There's story I heard once about someone who went to an exhibition of primary school art. One class of tots had very impressive paintings displayed - they were naive but amazingly effective.
The guy remarked to the friend who had invited him that the teacher of this class must be really gifted to get this kind of work from such small kids. The friend replied, "No, she just knows when to take the pictures away from them".
This truism can be related to almost anything. Do you know you've had enough to eat, when you've worked enough on a presentation, when you've hung enough pictures on your living room wall? There's a fine line in most projects between something being done and it being overdone.
And screenwriting is no exception. There's usually a moment in most writing group sessions when the person whose work is being read has had enough feedback. If they get any more, people will start making mad suggestions and frying the victim's brain ("maybe the main character should be an alien?" That kind of thing).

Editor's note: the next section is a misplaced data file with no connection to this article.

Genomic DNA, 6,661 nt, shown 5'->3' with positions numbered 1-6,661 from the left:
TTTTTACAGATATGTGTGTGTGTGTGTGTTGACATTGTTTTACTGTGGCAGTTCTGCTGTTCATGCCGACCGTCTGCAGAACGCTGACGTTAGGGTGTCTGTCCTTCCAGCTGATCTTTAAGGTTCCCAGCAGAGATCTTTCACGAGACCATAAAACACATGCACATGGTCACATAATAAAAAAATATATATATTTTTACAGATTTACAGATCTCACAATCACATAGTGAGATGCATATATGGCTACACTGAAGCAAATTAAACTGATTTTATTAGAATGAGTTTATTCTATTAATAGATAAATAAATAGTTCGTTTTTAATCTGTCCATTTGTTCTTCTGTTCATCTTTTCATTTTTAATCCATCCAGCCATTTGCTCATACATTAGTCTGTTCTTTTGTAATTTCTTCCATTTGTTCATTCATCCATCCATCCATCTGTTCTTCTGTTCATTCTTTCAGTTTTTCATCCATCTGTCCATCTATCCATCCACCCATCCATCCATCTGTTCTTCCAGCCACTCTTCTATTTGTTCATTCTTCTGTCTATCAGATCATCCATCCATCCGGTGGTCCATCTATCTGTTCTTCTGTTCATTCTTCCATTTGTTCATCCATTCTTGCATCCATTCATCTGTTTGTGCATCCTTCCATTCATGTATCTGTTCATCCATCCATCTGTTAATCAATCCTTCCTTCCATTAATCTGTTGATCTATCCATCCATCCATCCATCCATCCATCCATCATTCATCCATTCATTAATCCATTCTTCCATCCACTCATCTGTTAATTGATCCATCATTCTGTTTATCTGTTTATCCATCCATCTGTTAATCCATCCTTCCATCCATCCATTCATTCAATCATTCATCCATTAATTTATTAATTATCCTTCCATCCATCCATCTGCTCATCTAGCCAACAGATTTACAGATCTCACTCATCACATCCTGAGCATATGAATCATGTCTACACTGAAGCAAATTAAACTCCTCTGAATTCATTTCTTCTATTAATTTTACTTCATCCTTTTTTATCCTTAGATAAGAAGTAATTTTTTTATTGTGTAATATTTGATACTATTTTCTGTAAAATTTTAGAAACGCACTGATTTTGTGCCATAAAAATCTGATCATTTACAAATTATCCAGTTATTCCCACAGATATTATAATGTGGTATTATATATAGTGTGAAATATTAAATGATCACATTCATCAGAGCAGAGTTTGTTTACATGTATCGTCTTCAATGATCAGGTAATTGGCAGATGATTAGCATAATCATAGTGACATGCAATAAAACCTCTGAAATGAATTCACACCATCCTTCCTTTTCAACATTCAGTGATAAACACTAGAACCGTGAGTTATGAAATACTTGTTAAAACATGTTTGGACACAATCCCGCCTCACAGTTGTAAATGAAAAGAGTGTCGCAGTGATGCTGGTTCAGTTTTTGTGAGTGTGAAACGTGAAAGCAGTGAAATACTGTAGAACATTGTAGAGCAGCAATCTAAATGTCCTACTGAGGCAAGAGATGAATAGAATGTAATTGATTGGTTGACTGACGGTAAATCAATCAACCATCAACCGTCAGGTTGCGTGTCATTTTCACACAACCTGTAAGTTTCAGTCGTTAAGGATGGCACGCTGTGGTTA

And there's usually a point for most scripts where it's been tweaked and rewritten enough, where any further efforts will disimprove it, flick a bit too forward on the dial and tip your work towards a producer's waste paper basket. And sometimes you can't see that point until it's happened.
You have to be vigilant, to know when your screenplay is working and when it isn't. You have to know more than anyone else... when to stop.